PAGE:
But, hang on, is it just the 12 tribes of Israel that these Witnesses are concerned with?  Of course not!  Luke’s history in the book of Acts is all about moving beyond (Acts 18:6); from uniting the 12 tribes (all Judea and Samaria) to the “end of the earth”!  So, an Apostle to the Gentiles is appointed and he too becomes a Witness (Acts 22:15).  The body of Witnesses is one cohesive whole which, together with the Old Testament witness, testifies with the Holy Spirit to the truth concerning all fulfillment in Christ (Acts 5:32; 10:43).

When we move past the foundational Witnesses (Eph 2:20) we see that the office of Witness has multiplied (Acts 22:20).  In a derivative sense, Witness becomes the function of every Elder (1 Pet 5:1).  And, indeed, of every Christian (Lk 12:8-12; 21:12-15).  But it is more than a mere function; it is an identification with Christ.  This is explicit in Acts – although in narrative form.

A Great Cloud of Witnesses

The parallel Luke 21:5-19 is helpful in understanding what Luke means by “witness” in Acts 1:8.  The context of “witness” in this text is a public legal proceeding (Lk 21:13).  Why?  Because it follows Jesus’ own experience of covenant obedience.  Every step from v. 12 to v. 19 describes Jesus’ experience, setting a basic pattern for the witnessing Apostles.  Through all of it, Jesus was given “a mouth and wisdom” testifying to the truth.  In Acts, Luke shows how this pattern of witness is followed.  There was another witness, identified with Jesus, whose endowment with Spirit and wisdom rendered him unassailable (Lk 6:10).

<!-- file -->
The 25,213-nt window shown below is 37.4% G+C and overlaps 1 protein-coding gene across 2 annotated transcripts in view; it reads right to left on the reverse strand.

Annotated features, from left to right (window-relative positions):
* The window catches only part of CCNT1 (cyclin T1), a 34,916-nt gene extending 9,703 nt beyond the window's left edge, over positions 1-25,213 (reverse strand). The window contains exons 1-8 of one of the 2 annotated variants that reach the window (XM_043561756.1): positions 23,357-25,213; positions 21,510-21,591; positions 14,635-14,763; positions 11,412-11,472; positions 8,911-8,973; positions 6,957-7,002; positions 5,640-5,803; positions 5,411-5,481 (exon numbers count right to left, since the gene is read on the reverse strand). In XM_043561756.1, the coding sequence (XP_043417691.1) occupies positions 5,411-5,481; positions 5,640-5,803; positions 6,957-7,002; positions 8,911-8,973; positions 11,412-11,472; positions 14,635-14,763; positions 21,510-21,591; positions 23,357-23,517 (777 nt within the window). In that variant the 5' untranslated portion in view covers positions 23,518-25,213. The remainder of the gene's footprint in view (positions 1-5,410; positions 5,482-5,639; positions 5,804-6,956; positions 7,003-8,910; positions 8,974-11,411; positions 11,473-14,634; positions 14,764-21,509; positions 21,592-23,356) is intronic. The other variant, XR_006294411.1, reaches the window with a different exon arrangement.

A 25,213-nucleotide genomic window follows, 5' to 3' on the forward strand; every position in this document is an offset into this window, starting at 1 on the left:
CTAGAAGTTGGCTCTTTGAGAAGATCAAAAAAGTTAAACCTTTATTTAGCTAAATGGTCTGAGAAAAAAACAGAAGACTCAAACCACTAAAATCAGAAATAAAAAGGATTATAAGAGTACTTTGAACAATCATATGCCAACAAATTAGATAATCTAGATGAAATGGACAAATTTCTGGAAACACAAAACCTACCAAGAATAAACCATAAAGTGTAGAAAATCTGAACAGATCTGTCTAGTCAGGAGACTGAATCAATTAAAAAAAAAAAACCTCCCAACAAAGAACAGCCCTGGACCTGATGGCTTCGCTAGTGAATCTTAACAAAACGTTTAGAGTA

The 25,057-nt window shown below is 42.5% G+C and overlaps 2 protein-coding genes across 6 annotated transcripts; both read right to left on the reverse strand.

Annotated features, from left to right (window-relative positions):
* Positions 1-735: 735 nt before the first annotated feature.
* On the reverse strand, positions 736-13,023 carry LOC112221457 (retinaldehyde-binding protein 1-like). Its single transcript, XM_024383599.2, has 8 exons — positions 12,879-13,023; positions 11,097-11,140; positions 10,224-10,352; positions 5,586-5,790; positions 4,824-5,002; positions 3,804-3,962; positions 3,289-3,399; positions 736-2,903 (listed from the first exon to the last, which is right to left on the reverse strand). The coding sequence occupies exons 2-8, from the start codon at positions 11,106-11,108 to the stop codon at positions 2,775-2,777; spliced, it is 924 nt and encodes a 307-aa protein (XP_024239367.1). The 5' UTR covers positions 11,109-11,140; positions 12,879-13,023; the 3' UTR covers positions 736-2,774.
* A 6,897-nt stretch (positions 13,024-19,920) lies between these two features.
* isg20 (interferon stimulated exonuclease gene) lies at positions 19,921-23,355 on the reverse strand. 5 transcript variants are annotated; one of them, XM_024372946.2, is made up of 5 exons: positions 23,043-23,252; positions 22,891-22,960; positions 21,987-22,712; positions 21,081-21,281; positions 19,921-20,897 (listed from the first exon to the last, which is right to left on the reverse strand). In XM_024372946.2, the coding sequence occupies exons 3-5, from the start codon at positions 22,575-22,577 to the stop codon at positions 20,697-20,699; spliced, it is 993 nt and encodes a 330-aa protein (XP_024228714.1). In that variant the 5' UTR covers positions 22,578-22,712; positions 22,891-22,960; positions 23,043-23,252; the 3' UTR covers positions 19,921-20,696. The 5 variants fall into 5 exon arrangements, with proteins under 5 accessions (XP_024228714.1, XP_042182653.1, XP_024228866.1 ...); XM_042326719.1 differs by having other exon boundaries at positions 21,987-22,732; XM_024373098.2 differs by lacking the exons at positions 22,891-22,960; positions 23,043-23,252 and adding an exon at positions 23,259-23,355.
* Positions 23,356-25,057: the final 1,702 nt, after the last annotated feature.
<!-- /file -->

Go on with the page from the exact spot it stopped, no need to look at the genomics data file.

If Jesus is Luke’s model witness in his gospel, who is his model witness in Acts?  Surprisingly, it is not one of the 12 and it is before the 13th entered the scene.  Rather, it is one who receives the laying-on of hands from the apostles.[6]  He is not among the 12 but among the 7.  Just as Peter is the representative first among the 12 so too Stephen is representative first among the 7.  Stephen represents the next generation of witnesses.  It is from this generation that the Holy Spirit chooses to select the model witness for this story and for the enduring church.[7]

The Model Witness

From this account of the first martyr/witness we glean some developing clarity concerning “My Witnesses”.  First, Luke shows how faithful witness is opposed by false witness (6:13).  Faithful witness proclaims Christ as the fulfillment of the Scriptures (7:52).  False witness declares this blasphemous (6:11).  As in the case of Christ’s trial, false witness is not outright lying but rather a distortion of the truth.  They hold the Scriptures in high regard as long as they are distorted to support their idolatry.  The false witnessing, whether in the case of Stephen or of Christ, is shrouded in secrecy and manipulation.  It takes place within the domain of Satan.  What is the focus of Satan’s attack?  It is the truth of Scripture – Jesus’ testimony concerning Scripture (6:14).  It is not Stephen’s reputation at stake but God’s.  False witness is first aimed at distorting the truth.  Faithful witness, on the other hand, does not shrink from the truth, no matter what the cost.  Second, we see an intentional opposition.  Failing in open conflict, Satan’s minions resort to back-door opposition (6:10-12). Satanic power is vividly resident in the “council” which, in spite of (or because of) clear witness, “ground their teeth” and “cried out with a loud voice and stopped their ears and rushed at him with one mind” (7:54; 57).  Thirdly, Satan’s triumph in Stephen’s stoning is short lived.  “Over Stephen” there arose a persecution that gave birth to the church in Antioch.  The establishment of this church was no small advancement in the story that took Jesus’ kingdom from Jerusalem to the ends of the earth.  The worst of all Satan’s devious schemes and formidable power became a tool in the hands of the Creator and Redeemer.  In the case of the crucifixion it meant redemption accomplished.  In the case of Stephen’s martyrdom it meant that same redemption applied in the onward march of Christ’s kingdom towards completion and ultimate perfection.